There could hardly be a more warm and welcoming place to host this popular event than Bayou Bend. Designed by famed architect John F. Staub, the home was begun in 1927 for Ima Hogg and her two brothers, children of former Texas Attorney General and Governor James Hogg. The three took up residence in 1928, but one brother died
unexpectedly shortly thereafter, and the other soon married and moved to his own home. Miss Hogg remained until 1965. In 1957, she donated Bayou Bend, along with its collections of American art and antiques, to the Museum of Fine Arts, Houston. The home opened to the public in 1966; Ima Hogg died in 1975.

Beginning in late November and continuing through Jan. 3, Bayou Bend features festive emblems of the season in a celebration known as Yuletide: Holiday Time at Bayou Bend. Urns planted with red poinsettias line pathways, wreaths accented by pine cones and berries hang on windows, and twinkling lights, red ribbons, and scattered packages create a lively mood. Visit during the day, and you’ll have time to enjoy the tranquility of the 14-acre estate, to ask questions of the docents, and to take in the elaborate displays at a slow pace. But for many visitors, the event’s highlights are the Candlelight Tours—jolly parties by any definition—held the first three Thursday and Friday nights in December.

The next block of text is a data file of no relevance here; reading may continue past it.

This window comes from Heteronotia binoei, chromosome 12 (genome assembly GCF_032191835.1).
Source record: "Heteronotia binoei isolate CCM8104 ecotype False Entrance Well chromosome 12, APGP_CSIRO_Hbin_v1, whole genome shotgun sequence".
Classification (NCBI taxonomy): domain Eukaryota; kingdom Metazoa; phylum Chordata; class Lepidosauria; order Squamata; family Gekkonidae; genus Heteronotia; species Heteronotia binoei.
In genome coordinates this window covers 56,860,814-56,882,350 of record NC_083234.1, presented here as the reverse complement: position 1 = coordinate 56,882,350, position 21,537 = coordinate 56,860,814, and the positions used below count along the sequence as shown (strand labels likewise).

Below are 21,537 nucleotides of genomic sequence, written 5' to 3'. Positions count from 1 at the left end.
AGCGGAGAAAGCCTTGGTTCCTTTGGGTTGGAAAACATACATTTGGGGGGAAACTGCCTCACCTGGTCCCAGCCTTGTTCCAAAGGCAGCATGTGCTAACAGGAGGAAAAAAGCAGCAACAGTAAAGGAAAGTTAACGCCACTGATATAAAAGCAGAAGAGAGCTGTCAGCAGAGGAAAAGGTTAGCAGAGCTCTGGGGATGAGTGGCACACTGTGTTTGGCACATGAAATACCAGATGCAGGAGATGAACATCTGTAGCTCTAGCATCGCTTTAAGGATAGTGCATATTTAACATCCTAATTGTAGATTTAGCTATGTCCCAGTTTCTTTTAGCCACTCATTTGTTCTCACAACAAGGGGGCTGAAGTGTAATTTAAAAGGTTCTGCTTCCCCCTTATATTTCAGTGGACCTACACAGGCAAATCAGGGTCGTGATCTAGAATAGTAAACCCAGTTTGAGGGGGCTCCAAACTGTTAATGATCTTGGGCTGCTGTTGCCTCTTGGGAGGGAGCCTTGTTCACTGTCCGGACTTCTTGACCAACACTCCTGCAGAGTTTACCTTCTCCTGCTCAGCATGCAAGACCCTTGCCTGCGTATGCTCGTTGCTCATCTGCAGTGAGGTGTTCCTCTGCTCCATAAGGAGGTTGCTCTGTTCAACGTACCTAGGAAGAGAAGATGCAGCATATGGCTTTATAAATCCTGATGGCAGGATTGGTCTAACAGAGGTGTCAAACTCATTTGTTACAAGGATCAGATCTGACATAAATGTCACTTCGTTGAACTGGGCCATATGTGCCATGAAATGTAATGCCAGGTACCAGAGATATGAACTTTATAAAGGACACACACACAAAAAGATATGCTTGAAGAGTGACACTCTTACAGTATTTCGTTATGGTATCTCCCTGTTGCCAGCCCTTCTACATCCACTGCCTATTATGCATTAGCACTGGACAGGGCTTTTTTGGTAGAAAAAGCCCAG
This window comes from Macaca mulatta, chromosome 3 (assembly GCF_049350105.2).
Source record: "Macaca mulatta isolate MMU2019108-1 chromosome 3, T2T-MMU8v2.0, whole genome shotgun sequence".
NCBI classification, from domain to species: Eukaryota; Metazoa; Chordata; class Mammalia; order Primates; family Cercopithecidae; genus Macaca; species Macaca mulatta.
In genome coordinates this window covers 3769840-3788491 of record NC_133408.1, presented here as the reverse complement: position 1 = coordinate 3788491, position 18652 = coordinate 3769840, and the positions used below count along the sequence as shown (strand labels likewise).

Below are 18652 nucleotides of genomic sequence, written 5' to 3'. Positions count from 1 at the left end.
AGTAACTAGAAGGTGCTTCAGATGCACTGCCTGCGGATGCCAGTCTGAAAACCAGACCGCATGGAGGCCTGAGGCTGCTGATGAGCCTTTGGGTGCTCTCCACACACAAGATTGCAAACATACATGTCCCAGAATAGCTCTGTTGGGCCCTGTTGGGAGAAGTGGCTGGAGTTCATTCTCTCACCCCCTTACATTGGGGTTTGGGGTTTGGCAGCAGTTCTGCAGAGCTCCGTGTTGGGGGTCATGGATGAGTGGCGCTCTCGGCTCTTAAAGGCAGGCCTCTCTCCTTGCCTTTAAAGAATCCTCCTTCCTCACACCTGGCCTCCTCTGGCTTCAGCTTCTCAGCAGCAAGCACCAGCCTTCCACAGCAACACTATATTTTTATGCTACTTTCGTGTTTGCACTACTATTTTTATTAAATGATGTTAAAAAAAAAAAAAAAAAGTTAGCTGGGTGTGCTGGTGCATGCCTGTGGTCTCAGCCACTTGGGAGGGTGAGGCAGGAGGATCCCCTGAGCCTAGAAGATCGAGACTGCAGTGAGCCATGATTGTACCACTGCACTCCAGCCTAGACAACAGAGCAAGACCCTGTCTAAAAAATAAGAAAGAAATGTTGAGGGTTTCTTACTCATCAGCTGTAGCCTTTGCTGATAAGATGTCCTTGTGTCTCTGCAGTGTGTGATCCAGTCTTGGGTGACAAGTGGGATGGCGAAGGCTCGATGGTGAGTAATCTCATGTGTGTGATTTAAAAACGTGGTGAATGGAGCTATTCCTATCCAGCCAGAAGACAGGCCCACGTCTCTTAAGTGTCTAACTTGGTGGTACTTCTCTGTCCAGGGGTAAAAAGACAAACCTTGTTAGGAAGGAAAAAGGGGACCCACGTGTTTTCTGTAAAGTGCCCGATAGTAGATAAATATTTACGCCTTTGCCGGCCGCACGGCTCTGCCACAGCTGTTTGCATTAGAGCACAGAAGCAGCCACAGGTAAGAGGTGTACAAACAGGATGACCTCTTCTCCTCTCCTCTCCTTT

A Candlelight Tour snapshot: Hundreds of people gather outside on the circular driveway by the time the tours begin at 5. Volunteers pass out cups of hot cider as a small choral group sings “Deck the Halls” and “Silent Night,” along with less-familiar English folk songs. A 10-foot puppet—depicting a gingerbread man or Father Christmas, perhaps—bobs through the crowd as children giggle or hide shyly behind their hands.

“As the event has grown, we’ve seen people start to make it an annual family ritual,” O’Connor says. “It’s nice to be a part of someone’s family tradition.”

On entering the central hall of the home, visitors stand before a gloriously decorated tree, its top well up to the second stair landing. More than two thousand ornaments fill the tree so that the branches are barely visible.

Once a decorating theme is chosen each year, docents study diaries, letters, photographs, and other documentation that describe certain rooms or settings. For last year’s “Celebrations” theme, visitors journeyed to a 1700 Puritan wedding reception and an 18th-Century christening party, and viewed a vignette based on the first Hogg family breakfast at Bayou Bend some 80 years ago.